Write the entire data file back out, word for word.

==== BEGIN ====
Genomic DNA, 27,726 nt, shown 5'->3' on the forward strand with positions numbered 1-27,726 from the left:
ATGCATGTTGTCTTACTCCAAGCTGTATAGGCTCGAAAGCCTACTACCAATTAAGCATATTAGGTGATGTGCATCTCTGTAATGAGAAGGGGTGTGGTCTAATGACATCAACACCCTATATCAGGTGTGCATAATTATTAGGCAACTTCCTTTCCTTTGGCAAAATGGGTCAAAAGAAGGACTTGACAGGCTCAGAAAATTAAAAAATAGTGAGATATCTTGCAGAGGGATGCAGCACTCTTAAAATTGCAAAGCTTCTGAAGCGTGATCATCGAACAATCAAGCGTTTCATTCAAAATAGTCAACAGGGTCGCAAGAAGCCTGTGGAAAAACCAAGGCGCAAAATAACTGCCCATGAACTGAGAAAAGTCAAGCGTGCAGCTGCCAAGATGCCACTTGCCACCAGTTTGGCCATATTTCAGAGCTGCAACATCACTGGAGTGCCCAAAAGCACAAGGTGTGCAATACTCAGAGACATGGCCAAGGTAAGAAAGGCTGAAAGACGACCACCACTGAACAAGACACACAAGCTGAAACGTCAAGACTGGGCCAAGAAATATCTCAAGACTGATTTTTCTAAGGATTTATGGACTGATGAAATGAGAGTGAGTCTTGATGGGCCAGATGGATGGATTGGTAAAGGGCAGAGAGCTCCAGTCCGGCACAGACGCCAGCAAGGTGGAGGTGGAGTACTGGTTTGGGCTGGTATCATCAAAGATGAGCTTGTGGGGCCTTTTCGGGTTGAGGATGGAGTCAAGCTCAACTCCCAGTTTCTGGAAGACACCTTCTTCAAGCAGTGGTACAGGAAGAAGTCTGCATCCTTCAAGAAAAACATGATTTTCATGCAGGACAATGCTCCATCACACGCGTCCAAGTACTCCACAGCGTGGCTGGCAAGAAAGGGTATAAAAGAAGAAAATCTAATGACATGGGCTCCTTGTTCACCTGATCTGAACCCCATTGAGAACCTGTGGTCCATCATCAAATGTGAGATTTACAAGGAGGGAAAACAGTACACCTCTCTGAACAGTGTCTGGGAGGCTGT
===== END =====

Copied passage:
Genomic DNA, 27,726 nt, shown 5'->3' on the forward strand with positions numbered 1-27,726 from the left:
ATGCATGTTGTCTTACTCCAAGCTGTATAGGCTCGAAAGCCTACTACCAATTAAGCATATTAGGTGATGTGCATCTCTGTAATGAGAAGGGGTGTGGTCTAATGACATCAACACCCTATATCAGGTGTGCATAATTATTAGGCAACTTCCTTTCCTTTGGCAAAATGGGTCAAAAGAAGGACTTGACAGGCTCAGAAAATTAAAAAATAGTGAGATATCTTGCAGAGGGATGCAGCACTCTTAAAATTGCAAAGCTTCTGAAGCGTGATCATCGAACAATCAAGCGTTTCATTCAAAATAGTCAACAGGGTCGCAAGAAGCCTGTGGAAAAACCAAGGCGCAAAATAACTGCCCATGAACTGAGAAAAGTCAAGCGTGCAGCTGCCAAGATGCCACTTGCCACCAGTTTGGCCATATTTCAGAGCTGCAACATCACTGGAGTGCCCAAAAGCACAAGGTGTGCAATACTCAGAGACATGGCCAAGGTAAGAAAGGCTGAAAGACGACCACCACTGAACAAGACACACAAGCTGAAACGTCAAGACTGGGCCAAGAAATATCTCAAGACTGATTTTTCTAAGGATTTATGGACTGATGAAATGAGAGTGAGTCTTGATGGGCCAGATGGATGGATTGGTAAAGGGCAGAGAGCTCCAGTCCGGCACAGACGCCAGCAAGGTGGAGGTGGAGTACTGGTTTGGGCTGGTATCATCAAAGATGAGCTTGTGGGGCCTTTTCGGGTTGAGGATGGAGTCAAGCTCAACTCCCAGTTTCTGGAAGACACCTTCTTCAAGCAGTGGTACAGGAAGAAGTCTGCATCCTTCAAGAAAAACATGATTTTCATGCAGGACAATGCTCCATCACACGCGTCCAAGTACTCCACAGCGTGGCTGGCAAGAAAGGGTATAAAAGAAGAAAATCTAATGACATGGGCTCCTTGTTCACCTGATCTGAACCCCATTGAGAACCTGTGGTCCATCATCAAATGTGAGATTTACAAGGAGGGAAAACAGTACACCTCTCTGAACAGTGTCTGGGAGGCTGT